Based on customer service requests, facebook, and email; we believe that the "limited time offer" created scarcity and was instrumental in driving demand. You could feel the urgency in the support emails and several customers even were worried they'd "miss out on the deal." Why the fuck does scarcity matter? My focus on scarcity comes directly from Robert Cialdini lessons in his book Influence. "Scarcity: This principle says that things are more attractive when their availability is limited, or when we stand to lose the opportunity to acquire them on favorable terms."

Refunds have run between 3-6% and range from “I accidentally purchased” to people that had never used the meal plan before but determined ”it wasn't for them." That shit astonishes me; that people would spend almost $200 on an info product they'd never used.

Pricing Logic

The goal is always to get the customer to spend more with you because you might not ever get another buying opportunity again from this customer. One of the most import aspects of pricing is comparison. The human brain tries to map the prices to more concrete notions such as time, how many items they receive, and amount.

I’ve attempted to explain our collective though process then and now.

Our new weekly pricing, at $7 a week, makes annual plans more attractive at $364 ($7*52 weeks) versus the $179 for an annual subscription. Had we raised the price of the weekly, we could potential have charged more for annual plans, because as it stands $179 is 49% of the cost of buying weekly.

The new price of $7 for a week is specifically designed to push customers to buy a monthly subscription. $28 for 4 weeks or $18.99 for a month. Increasing the weekly price back in May, would have made us re-consider our monthly subscription price of $18.99. Imagine a customer comparing $18.99 and $179, the obvious math is that the annual is cheaper than the month plan. Imagine that most people can’t do the math of $18.99 * 12 months but they can easily multiple 10 * 18.99 = $189.90 to come to the realization that the annual plan is much cheaper. Follow a similar logic when picking the monthly price of well 4 week’s * $5 = $20 which makes it obvious to the customer that it’s slightly cheaper to buy a monthly subscription. The reality is that most months, there are 5 Wednesday’s so customer do better.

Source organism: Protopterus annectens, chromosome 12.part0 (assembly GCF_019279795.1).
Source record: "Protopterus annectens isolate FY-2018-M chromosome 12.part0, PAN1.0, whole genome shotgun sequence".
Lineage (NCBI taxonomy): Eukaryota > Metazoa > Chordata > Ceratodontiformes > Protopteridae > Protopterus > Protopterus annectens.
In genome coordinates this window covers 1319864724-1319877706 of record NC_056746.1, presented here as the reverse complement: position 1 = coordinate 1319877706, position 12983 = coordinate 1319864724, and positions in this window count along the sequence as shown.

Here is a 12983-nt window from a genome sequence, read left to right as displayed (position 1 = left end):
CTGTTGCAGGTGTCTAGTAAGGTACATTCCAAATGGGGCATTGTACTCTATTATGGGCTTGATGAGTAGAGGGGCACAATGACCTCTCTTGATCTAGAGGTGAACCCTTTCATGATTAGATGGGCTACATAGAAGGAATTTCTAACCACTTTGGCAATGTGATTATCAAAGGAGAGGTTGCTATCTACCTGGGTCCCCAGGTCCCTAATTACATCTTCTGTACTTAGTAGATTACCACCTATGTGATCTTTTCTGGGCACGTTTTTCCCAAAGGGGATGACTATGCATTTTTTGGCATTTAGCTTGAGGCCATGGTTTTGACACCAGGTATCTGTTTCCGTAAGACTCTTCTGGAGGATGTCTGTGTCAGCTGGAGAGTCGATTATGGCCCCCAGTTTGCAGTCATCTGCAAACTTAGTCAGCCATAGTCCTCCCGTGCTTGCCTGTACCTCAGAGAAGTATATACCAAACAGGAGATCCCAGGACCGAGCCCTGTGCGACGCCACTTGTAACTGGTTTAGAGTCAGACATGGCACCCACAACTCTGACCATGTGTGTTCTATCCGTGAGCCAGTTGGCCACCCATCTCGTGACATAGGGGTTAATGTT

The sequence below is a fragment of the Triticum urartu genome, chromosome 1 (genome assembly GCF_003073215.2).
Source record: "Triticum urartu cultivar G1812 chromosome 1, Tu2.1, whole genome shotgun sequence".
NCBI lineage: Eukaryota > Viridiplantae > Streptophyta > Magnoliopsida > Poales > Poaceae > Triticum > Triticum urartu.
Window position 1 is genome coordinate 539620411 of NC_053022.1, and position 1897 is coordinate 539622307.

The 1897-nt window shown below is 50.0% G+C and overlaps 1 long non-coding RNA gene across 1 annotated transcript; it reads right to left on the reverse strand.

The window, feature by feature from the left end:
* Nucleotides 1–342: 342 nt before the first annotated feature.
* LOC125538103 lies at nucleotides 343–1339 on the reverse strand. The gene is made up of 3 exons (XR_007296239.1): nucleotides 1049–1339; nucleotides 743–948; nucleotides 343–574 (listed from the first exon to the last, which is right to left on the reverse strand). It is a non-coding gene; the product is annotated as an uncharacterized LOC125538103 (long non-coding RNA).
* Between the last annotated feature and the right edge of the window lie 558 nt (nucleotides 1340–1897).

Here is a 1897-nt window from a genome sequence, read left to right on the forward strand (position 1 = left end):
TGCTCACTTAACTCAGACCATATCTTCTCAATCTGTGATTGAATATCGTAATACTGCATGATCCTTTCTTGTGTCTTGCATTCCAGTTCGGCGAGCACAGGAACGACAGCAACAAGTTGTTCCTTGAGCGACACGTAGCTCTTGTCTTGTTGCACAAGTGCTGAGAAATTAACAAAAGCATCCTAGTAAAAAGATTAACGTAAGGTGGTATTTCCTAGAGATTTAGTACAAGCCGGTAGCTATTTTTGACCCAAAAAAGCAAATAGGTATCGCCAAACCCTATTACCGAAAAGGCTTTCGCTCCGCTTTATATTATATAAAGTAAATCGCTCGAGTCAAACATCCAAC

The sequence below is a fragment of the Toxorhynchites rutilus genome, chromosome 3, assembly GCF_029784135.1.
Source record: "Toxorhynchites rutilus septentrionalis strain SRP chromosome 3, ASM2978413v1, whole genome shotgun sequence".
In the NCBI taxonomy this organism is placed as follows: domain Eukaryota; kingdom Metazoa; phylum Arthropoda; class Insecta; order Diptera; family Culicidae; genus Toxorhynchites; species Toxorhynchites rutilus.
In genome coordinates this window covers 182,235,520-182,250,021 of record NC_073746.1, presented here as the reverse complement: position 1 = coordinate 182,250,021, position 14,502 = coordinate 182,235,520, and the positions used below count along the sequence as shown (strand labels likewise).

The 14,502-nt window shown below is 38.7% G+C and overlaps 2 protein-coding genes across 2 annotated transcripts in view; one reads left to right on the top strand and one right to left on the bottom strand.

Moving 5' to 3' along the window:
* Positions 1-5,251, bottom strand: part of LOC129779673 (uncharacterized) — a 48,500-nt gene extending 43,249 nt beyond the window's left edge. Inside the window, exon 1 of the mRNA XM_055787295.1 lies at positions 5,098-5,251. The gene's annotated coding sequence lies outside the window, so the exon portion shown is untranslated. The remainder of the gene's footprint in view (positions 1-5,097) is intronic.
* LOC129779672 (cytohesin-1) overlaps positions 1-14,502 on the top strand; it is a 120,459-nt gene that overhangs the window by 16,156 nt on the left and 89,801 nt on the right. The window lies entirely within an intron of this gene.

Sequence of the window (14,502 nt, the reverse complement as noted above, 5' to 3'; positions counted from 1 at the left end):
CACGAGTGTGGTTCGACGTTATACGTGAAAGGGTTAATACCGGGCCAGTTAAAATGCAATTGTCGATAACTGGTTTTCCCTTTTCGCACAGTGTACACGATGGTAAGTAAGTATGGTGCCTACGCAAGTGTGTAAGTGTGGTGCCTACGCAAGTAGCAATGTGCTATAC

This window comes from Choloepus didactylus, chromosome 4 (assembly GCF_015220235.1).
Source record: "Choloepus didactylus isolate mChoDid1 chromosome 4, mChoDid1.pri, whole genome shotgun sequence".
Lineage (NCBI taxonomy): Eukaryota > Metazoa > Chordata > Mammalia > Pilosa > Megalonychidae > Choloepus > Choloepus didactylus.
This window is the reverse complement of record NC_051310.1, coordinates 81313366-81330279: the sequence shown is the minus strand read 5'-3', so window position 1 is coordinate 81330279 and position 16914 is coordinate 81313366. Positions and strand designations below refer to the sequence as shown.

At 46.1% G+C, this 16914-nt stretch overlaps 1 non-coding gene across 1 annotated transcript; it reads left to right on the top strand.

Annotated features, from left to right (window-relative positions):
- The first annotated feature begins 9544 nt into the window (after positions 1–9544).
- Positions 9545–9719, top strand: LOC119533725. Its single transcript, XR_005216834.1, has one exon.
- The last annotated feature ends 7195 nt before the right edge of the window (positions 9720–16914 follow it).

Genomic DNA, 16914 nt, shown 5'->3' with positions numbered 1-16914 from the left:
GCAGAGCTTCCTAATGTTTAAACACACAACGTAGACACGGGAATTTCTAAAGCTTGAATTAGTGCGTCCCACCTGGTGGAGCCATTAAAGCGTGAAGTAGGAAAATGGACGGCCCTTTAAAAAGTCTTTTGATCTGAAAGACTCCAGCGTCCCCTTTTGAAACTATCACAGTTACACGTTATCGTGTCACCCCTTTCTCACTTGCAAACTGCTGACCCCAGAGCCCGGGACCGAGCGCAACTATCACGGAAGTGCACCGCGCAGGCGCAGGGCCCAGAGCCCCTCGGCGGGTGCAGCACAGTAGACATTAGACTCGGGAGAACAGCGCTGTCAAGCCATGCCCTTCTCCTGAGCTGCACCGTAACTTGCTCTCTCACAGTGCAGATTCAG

So did we test any of this? No. Lindsay is very against testing pricing because we want to avoid consumer complains for about paying different price. One customer buys a plan for $5 and another buys for $7 then they talk to each other and then the 2nd customer sends nasty emails. What are the chances of this happening? Highly likely, because our business exists within a community where peer support, communication, and sharing is very common. We also have a lot of interaction with our community and we recognize that consumers react very differently to price increases and changes. Consumers typically have a fixed income so they look to cut expenses and often go to the ends of the earth to save a dollar. We see a lot of keyword searches for “meal plan discount code” and we’ve never offered any discount codes.

My conclusions

  • Advertise your sale well in advance at least 3 or 4 times.
  • Sell for 1 day only.
  • Make the annual price a really good deal; more than 2 months free at least.

I've had conversations with a few other SaaS owner and they seemed to have ok results but nothing amazing like we experienced. Every business has it’s own challenges and for some annual sales might not be as important as optimizing other aspects of their sales cycle. However, if you watch Jason Cohen's video he says that 1/4 of people who signup upgrade to the annual payment and they are able to use that cash to fund more growth through paid acquisition.

Thanks for Reading

I’m Scott Nixon the CFO/CTO of Happy Herbivore Inc. Feel free to say hello I’m @citadelgrad everywhere including on gmail. I love meeting other entrepreneurs even if you are just getting started. I’m really open about what we’ve done and learned. Every business is different. Your mileage may vary but take those easy risks and try shit.



Author:

Previous: Struggling to Write

Tags: None

Comments powered by Disqus